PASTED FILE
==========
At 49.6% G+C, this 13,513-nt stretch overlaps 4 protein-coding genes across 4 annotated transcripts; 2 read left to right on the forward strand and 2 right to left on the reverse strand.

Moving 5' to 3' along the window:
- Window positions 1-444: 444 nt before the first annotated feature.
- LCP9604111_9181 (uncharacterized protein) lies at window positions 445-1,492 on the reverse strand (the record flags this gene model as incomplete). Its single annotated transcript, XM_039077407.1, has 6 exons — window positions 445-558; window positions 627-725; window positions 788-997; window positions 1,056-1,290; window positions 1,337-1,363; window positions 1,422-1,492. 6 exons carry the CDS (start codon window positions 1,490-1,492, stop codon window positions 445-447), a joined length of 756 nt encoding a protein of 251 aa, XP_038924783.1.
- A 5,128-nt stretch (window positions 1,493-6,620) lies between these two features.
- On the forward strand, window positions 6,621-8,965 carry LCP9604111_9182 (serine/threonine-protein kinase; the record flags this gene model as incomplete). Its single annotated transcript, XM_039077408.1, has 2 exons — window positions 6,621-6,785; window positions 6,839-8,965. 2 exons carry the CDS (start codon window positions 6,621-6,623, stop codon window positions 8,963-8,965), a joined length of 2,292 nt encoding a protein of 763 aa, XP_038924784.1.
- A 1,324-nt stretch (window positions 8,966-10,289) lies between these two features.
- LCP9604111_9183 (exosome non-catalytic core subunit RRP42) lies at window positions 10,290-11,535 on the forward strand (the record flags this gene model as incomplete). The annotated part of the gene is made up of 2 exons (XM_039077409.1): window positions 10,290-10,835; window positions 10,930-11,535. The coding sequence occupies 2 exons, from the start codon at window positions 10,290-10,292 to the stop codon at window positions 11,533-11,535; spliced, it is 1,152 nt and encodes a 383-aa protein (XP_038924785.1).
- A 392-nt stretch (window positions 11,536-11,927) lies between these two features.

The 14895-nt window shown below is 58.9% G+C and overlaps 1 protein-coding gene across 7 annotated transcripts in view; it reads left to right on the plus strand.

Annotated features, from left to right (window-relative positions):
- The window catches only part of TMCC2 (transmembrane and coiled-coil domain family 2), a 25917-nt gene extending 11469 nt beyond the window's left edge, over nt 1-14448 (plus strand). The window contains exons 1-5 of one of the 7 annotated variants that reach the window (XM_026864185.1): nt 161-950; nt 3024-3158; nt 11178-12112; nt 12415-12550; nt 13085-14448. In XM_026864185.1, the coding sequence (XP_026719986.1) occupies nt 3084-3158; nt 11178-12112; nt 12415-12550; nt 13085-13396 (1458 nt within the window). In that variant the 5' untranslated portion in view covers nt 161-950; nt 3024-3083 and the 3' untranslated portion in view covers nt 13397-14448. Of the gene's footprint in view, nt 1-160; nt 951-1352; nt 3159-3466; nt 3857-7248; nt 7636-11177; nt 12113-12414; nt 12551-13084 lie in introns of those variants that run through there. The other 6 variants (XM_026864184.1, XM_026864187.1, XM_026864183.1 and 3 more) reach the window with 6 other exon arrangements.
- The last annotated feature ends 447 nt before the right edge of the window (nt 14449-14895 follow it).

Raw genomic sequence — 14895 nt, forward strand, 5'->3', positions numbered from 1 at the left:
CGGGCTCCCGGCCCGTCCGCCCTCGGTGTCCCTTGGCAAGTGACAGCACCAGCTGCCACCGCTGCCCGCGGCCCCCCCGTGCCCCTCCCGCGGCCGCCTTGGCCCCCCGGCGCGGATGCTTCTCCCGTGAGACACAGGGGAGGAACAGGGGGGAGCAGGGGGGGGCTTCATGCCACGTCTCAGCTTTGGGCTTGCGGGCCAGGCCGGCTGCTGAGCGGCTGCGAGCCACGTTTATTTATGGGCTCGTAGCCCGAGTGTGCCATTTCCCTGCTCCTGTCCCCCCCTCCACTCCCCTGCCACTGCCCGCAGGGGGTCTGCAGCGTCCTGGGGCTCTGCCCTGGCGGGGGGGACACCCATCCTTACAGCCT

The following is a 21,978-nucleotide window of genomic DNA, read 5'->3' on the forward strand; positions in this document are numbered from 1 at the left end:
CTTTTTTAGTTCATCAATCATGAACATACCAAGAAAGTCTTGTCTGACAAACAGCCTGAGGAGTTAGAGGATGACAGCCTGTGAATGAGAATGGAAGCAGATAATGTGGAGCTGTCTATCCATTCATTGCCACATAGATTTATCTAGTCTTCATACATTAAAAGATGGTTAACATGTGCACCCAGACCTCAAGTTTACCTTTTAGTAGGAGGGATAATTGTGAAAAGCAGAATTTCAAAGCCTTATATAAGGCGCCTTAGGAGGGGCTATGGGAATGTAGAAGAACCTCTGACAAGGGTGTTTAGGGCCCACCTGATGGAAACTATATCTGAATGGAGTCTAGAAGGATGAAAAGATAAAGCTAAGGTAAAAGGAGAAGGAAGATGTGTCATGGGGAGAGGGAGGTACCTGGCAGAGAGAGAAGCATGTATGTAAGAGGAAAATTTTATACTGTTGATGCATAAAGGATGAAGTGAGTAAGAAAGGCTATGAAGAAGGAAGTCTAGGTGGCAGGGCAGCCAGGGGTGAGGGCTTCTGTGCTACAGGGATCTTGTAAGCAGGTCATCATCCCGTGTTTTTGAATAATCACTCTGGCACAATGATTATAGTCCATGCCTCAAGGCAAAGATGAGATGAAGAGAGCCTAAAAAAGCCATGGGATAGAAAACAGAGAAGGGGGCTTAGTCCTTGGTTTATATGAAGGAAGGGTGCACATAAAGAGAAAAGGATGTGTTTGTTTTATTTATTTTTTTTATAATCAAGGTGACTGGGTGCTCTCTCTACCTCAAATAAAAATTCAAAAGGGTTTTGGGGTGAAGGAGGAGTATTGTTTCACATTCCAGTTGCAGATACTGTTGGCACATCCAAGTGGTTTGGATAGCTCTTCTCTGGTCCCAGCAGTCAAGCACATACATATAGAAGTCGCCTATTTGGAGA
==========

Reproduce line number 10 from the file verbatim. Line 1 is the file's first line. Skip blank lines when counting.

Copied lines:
The 14895-nt window shown below is 58.9% G+C and overlaps 1 protein-coding gene across 7 annotated transcripts in view; it reads left to right on the plus strand.